friendshipSmileNotes By Sharon Scott, LPC, LMFT – It’s been said that some people come into our lives for a reason, others for a season…

And a special few for a lifetime. I’ve had some of all three types and treasure each one for that contribution to a chapter of my life (or to the whole book!).

One person that came into my life for a reason happened in the year when my beloved father, two dear aunts and four close friends all died the same year. She was my swimming teacher. I don’t know why I took on the challenge to finally learn to swim that difficult year, but I did. Some days she literally just pulled me through the water as I cried. Marilee really helped me during a time when I was struggling­ in more ways than just learning to swim.

I met Liz shortly after college while walking my cocker spaniel Shannon. Being an avid dog lover, she would tear out of her apartment to come pet him. We finally introduced ourselves to one another and a fabulous friendship of thirty years developed and continues to grow. She will be in my life for a lifetime.

In this overly busy, technologically filled world in which we live it’s all too easy to forego communication or communicate solely by brief text, twitter or e-mail. I’ve actually seen teens texting one other as they sat side by side.

Friends need to be tended to like we would care for a beautiful plant that produces gorgeous flowers. Personal conversations, telephone calls and, yes, even snail mail are needed to truly cherish a friend. I remember in college receiving long letters on beautiful stationery from friends and relatives­, even boyfriends (although theirs was usually not on beautiful paper!). I treasured those letters­and still have some of them. Wonderful memories are contained within.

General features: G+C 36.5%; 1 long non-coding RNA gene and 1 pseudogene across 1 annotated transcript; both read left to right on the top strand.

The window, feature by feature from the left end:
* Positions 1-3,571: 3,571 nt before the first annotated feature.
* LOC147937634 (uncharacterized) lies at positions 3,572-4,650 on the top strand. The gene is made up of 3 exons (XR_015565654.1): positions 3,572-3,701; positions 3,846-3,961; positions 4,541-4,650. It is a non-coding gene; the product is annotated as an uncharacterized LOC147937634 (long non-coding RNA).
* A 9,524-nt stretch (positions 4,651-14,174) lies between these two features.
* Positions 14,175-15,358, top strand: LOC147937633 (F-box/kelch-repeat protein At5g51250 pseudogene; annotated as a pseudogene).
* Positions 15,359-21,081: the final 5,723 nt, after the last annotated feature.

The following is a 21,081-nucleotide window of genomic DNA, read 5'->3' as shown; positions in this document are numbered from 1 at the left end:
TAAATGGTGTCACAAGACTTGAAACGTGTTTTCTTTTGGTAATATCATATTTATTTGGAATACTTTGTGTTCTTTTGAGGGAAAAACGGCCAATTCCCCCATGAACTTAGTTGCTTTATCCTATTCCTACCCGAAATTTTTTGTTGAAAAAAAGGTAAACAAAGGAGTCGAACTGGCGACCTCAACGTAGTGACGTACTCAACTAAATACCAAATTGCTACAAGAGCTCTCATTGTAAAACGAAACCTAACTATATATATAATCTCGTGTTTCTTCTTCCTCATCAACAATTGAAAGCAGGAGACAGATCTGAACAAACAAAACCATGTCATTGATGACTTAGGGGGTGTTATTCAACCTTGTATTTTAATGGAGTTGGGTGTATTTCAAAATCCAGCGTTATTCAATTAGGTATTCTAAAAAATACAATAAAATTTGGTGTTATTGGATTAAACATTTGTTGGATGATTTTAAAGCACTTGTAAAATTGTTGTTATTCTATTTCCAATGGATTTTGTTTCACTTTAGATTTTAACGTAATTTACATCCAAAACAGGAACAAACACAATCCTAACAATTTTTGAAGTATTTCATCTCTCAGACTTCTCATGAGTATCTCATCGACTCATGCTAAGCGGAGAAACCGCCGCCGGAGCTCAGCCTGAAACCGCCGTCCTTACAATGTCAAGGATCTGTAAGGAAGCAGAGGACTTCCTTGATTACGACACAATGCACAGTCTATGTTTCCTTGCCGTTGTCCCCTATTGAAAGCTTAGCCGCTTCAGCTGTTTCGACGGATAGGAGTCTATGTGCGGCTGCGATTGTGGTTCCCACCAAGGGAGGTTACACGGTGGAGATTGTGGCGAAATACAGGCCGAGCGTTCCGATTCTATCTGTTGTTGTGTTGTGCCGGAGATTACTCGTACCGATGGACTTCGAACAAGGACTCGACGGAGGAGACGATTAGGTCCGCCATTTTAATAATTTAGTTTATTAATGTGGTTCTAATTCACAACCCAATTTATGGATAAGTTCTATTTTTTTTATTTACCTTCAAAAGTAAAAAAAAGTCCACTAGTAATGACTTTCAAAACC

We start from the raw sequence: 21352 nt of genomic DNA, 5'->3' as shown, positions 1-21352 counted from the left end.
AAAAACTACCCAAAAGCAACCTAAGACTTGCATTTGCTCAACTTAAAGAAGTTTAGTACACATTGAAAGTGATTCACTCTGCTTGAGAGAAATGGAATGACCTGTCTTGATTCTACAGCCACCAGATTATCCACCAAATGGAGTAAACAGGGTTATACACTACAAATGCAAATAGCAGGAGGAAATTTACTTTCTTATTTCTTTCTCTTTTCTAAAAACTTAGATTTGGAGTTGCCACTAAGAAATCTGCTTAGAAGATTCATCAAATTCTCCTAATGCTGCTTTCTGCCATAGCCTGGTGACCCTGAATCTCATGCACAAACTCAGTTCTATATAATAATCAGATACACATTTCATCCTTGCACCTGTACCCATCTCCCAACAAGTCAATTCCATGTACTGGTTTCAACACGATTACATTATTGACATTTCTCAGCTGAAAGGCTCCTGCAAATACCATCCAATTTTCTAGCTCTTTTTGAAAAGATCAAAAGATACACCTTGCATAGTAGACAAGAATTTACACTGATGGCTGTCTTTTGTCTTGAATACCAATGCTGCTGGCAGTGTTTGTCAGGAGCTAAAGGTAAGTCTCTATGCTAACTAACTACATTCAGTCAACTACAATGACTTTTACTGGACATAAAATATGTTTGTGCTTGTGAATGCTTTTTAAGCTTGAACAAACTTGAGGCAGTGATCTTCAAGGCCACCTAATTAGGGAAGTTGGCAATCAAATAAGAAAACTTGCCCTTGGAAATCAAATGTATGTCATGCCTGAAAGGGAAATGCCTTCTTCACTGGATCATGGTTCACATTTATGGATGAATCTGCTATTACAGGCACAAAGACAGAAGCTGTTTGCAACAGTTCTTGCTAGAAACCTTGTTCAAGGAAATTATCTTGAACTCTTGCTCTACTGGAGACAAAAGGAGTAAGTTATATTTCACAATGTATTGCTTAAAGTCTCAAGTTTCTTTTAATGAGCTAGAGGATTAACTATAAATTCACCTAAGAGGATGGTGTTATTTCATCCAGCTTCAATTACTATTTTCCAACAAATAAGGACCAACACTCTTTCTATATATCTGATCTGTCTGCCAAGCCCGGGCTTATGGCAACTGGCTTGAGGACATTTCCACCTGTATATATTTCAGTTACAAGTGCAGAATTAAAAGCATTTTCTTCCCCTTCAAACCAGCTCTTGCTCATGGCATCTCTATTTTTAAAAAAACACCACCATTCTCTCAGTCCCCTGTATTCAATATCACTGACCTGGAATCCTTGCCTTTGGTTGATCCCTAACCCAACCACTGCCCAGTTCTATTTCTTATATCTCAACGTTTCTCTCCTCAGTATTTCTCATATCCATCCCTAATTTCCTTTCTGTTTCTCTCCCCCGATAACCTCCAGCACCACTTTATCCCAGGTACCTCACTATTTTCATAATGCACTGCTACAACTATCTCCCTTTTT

When I was a toddler, my mother and father were renting a house while saving to buy a new home. Three doors down was another couple who had a daughter the same age as me, Jamie, as well as a baby named Donna. The mothers initially became friends,­ then the children ­then the fathers. These two families became so close that they bought homes a year later next door to one another. The fathers have both died, the mothers and the girls still occasionally communicate even though they live many states apart.

Moral to the stories: treasure and nurture your friends. It’s a wonderful example to set for your children.

Copyright © 2014, Sharon Scott. No reproduction without written permission from author.

P. S. Please see my other column The Counselor’s Corner on helping your child manage the peer pressure of copying homework.

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